Chien-Yu Jonathan Chen, MD, PhD, is an Associate Dean of Academic Affairs and an Associate Professor in Anesthesiology and Medical Humanities at Taipei Medical University (TMU). He has led the implementation of Competency-Based Medical Education (CBME) for 21 physician specialties and 10 allied healthcare professions as the former Director of Education at Taipei Medical University Hospital. He is also the chair of the CBME Committee of the Taiwan Society of Anesthesiologists (TSA) and has developed the milestone-based Entrustable Professional Activities (EPAs) for anesthesiology residency training. He is currently collaborating with the Taiwan Association of Nurse Anesthetists (TANA) to develop an EPA-based curriculum and a faculty development course in Taiwan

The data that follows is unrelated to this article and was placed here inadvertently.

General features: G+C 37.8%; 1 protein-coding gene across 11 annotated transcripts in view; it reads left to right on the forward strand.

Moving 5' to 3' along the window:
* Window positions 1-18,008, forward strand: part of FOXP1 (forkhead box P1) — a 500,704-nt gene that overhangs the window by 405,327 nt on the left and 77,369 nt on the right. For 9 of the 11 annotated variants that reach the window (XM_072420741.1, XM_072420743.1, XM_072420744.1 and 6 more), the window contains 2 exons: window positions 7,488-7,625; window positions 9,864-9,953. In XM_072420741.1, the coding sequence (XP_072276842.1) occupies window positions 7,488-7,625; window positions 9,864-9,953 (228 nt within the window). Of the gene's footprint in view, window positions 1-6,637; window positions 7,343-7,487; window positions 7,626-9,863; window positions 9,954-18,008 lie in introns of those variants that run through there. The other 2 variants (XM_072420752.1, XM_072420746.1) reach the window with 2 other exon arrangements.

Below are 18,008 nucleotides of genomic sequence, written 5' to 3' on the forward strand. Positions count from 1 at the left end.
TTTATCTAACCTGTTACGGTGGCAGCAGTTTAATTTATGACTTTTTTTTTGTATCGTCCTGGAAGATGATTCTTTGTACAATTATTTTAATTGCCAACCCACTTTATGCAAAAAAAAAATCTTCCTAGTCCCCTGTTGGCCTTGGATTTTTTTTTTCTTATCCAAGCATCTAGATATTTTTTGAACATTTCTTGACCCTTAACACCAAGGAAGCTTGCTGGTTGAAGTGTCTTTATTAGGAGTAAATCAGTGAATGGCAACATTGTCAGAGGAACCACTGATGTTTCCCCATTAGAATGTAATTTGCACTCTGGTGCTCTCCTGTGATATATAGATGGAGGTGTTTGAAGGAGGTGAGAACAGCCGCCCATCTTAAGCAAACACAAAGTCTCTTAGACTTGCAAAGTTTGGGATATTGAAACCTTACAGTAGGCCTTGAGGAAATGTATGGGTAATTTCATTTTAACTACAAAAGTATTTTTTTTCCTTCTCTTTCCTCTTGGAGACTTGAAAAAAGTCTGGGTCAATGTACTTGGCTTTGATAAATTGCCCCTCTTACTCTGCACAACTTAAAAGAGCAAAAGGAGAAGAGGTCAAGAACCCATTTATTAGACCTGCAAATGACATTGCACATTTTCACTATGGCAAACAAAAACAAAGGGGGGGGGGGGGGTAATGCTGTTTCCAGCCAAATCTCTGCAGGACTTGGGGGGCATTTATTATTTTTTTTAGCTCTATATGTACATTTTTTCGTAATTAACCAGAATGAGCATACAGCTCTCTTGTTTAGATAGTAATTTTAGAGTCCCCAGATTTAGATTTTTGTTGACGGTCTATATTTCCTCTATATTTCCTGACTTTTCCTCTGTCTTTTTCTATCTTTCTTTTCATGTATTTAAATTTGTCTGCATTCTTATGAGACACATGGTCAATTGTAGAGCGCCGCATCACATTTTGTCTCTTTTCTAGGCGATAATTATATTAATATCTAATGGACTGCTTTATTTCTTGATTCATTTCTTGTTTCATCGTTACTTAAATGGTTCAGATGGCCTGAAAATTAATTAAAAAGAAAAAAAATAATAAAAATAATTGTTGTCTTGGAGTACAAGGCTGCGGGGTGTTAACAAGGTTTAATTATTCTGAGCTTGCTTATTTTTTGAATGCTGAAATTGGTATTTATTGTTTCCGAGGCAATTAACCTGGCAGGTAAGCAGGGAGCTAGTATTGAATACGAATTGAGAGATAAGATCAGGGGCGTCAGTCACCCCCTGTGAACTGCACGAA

1. Bauer, M. S., & Kirchner, J. (2020). Implementation science: What is it and why should I care?. Psychiatry research, 283, 112376.
  2. Brandsen, T., Steen, T., & Verschuere, B. (2018). Co-production and co-creation: Engaging citizens in public services (p. 244). Taylor & Francis.
  3. Maaz, A., Hitzblech, T., Arends, P., Degel, A., Ludwig, S., Mossakowski, A., … & Peters, H. (2018). Moving a mountain: Practical insights into mastering a major curriculum reform at a large European medical university. Medical Teacher, 40(5), 453-460.